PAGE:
The planting can vary according to various characteristics (type of soil, irrigation possibilities, intensive techniques, etc. but for a good quality of the product, in order not to exploit the soil too much and to adopt environmentally friendly cultivation techniques we recommend the sixth 6 x 6 which gives even greater possibilities for mechanization of the collection.
The almond is distinguished by different characteristics of the fruit; so we can have the following varieties:
• bitter, whose seeds contain hydrogen cyanide;
• dulcis, whose seeds are used in food, in the confectionery industry and for the extraction of officinal almond oil;
• fragilis (or sticciamani), with sweet seed, but not woody endocarp.
Following are just some of the most common cultivars:
• among the late flowering autofertiles: Filippo Ceo, Genco, Tuono, Supernova;
• among late flowered self-sterling: Ferragnes, Fra Giulio, Falsa Barese;
• among other things, they are worth remembering for some important characteristics or for the area where the following cultivars are cultivated: Fascionello, Ferraduel, Jordanolo, Pizzuta d’Avola.
Regarding the main adversities affecting the almond tree are insects and fungi. The most important insects are the cimicetta (Monosteira unicostata), the campa (Malacosoma neustria) and the beetle Anthonomus amygdali; the most important fungal diseases are the Armillaria, the Corineo of the drupaceous plants, the Cancer of the drupaceous plants and the Moniliosi.
The almond tree is a mellifera plant, but honey is produced only in some areas of the south where the plant is more present. Moreover, the early flowering (from January to March) of the plants allows honey to be harvested only in areas that are not too cold, so where the bees can also be drunk during flowering.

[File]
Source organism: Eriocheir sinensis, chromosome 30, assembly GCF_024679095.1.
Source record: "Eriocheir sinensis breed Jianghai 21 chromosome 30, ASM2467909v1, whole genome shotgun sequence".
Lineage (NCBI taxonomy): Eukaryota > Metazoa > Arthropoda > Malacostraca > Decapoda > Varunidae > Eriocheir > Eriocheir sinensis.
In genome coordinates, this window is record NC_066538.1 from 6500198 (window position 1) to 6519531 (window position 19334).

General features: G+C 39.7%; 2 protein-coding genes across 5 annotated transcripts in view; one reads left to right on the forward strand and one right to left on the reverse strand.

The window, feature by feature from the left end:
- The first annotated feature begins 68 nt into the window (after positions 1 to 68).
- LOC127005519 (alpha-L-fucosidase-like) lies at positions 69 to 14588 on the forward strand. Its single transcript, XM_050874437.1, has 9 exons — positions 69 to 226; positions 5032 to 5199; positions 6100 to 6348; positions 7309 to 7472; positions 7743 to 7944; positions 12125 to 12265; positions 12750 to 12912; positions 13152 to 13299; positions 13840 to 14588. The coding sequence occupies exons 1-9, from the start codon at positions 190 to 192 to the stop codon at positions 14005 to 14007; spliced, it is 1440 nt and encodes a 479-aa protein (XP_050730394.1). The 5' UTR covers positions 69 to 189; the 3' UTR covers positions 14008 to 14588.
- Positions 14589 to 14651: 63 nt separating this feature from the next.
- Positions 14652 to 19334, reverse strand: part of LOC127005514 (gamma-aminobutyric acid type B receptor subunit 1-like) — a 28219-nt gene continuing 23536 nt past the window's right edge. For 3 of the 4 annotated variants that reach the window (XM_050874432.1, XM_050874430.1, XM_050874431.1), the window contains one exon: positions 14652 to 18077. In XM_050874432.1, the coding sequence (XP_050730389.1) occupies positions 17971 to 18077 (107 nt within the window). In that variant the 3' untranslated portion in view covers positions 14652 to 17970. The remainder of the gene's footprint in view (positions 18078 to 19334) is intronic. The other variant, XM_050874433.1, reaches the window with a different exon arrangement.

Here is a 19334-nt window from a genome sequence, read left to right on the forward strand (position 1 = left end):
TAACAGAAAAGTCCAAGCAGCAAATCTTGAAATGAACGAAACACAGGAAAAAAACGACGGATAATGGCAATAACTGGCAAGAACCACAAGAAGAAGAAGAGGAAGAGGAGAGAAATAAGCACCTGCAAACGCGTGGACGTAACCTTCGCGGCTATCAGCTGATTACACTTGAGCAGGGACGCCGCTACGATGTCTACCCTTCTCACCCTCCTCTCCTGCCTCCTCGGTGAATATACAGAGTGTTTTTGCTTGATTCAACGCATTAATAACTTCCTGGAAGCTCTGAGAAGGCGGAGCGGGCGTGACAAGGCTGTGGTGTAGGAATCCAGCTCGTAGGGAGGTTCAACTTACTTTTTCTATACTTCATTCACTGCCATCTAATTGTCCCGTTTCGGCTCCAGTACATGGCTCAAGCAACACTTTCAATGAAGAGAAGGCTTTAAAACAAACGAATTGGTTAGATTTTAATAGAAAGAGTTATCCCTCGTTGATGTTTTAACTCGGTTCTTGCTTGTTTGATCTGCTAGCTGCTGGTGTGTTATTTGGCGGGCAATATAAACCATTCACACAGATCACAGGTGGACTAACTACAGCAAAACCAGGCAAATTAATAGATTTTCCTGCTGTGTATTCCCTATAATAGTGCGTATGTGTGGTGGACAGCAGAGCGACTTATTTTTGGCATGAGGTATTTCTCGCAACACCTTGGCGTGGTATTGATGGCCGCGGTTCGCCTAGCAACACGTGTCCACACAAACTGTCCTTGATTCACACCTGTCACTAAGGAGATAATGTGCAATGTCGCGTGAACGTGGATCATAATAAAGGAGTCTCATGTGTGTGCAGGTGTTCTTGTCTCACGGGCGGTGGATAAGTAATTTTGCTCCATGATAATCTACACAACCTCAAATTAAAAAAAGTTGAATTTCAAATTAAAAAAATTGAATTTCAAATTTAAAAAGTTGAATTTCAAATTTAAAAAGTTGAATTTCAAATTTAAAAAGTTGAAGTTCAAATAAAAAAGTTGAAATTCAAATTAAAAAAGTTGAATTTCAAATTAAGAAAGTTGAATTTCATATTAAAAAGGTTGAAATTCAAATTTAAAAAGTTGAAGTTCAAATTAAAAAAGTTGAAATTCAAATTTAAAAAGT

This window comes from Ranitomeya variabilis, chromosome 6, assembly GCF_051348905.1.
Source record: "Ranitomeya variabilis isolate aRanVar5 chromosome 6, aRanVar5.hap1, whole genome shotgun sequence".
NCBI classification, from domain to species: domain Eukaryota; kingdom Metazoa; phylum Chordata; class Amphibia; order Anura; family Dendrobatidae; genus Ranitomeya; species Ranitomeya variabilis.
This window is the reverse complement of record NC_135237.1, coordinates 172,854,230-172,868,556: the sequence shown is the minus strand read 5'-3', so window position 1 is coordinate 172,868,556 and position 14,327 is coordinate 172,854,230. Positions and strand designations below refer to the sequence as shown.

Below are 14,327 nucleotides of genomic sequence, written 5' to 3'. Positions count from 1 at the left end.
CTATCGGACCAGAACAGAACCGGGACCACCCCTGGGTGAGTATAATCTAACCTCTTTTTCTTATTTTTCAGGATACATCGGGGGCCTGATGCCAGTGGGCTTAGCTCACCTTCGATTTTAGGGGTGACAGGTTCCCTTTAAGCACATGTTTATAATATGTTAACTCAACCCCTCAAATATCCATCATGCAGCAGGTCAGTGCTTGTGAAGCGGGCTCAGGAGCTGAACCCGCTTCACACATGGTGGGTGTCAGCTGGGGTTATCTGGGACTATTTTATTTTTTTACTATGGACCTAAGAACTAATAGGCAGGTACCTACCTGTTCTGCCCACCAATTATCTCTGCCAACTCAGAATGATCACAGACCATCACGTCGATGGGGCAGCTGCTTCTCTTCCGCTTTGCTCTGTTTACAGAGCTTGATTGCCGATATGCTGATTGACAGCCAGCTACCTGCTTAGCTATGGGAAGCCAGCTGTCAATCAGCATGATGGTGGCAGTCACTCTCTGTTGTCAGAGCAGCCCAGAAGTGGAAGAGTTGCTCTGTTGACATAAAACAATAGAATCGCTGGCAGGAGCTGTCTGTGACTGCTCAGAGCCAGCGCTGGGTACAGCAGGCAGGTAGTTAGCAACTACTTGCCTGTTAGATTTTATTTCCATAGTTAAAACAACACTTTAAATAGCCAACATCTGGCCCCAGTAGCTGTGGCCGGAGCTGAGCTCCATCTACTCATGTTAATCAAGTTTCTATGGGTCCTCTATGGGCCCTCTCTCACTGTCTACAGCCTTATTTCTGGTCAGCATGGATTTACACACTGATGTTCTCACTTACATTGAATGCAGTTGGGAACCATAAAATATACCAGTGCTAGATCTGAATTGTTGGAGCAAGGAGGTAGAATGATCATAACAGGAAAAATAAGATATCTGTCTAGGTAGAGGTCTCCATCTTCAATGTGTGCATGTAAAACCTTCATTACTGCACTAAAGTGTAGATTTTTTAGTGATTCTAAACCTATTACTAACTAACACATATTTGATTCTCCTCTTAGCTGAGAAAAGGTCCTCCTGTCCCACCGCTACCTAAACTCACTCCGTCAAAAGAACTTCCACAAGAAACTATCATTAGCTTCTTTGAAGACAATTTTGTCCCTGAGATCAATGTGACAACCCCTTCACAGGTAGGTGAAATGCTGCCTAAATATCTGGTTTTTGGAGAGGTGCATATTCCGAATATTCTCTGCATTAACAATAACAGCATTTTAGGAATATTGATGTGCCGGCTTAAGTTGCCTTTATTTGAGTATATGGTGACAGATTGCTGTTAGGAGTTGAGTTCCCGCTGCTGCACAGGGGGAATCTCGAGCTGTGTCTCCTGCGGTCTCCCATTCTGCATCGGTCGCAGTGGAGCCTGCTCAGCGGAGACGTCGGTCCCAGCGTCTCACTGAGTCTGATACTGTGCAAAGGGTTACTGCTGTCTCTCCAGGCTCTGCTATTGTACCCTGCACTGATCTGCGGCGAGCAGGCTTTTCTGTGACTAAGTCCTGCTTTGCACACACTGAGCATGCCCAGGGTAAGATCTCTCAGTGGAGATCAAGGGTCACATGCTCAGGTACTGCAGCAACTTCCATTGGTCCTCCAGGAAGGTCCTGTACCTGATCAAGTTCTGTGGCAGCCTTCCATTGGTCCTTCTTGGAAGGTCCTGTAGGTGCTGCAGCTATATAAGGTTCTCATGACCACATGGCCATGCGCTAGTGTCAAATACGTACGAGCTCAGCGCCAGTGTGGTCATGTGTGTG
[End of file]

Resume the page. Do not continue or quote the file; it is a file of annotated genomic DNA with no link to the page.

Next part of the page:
Uses and Traditions –
The almond is the symbol of rebirth and hope thanks to its immediate flourishing with the arrival of spring. Its fruit, almond is instead a symbol of mystery, of a truth that can only be reached through a great effort or a test to be overcome (the breaking of the shell). Almond is also associated with knowledge.
The almond is revered in many cultures and is mentioned many times in the Bible: among other things, the almond tree is present in Syria and Israel. The Hebrew name, “agitated”, “shaken”, means laborious or vigilant, since the almond tree is one of the first trees to bloom in Israel, usually at the beginning of February, coinciding with the Tu BiShvat (ט”ו בשבט ṭū bišḇāṭ), a Jewish holiday also called the New Year of the trees. Since ancient times, the almond has been a symbol of promise for its early flowering, symbolizing the sudden and rapid redemption of God for His people after a period in which it seemed to have abandoned it; see for example Jeremiah 1,11-12. In the Bible the almond is mentioned ten times, beginning with Genesis 43.11, where almonds are mentioned as one of the “most chosen products of the country”.
Domestic almond trees appear in the early part of the Bronze Age (3000-2000 BC). An archaeological example of almond tree are the fruits found in the tomb of Tutankamon in Egypt (around 1325 BC), probably imported from the Levant.
The almond was introduced to Sicily by the Phoenicians, from Greece, so much so that the Romans called it “Greek walnut”. Later it was also widespread in France and Spain and in all the Mediterranean countries. In America it was introduced in the sixteenth century. The species of wild almond grow in the eastern Mediterranean and in the Levant; the almond trees were initially cultivated in this region. Due to its origin, the Romans called it “Greek walnut”.
The fruit of the wild almond contains a glucoside: amygdalin, which transforms into deadly hydrogen cyanide after damage to the seed. After the cultivation and taming, the almonds became edible: no doubt they were roasted to eliminate their toxicity. Almonds are a precious reserve of vitamin E and mineral salts, especially magnesium, iron and calcium. Among the oil seeds are those that have the highest fiber content (12%).
Thanks to the high percentage of “good” fats, almonds are among the most important anti-cholesterol foods because they lower the level of cholesterol in the blood, contributing to the health of arteries and heart. They are a powerful natural antioxidant, preserve youthfulness, skin beauty and hair wellbeing. Thanks to the high quantities of iron they are a good remedy against anemia, while calcium makes them precious for bone health. Some studies have also shown that almonds have positive effects on those with type 2 diabetes, improving sensitivity to insulin. Almonds are also extracted from an oil widely used in natural cosmetics for its soothing and emollient properties.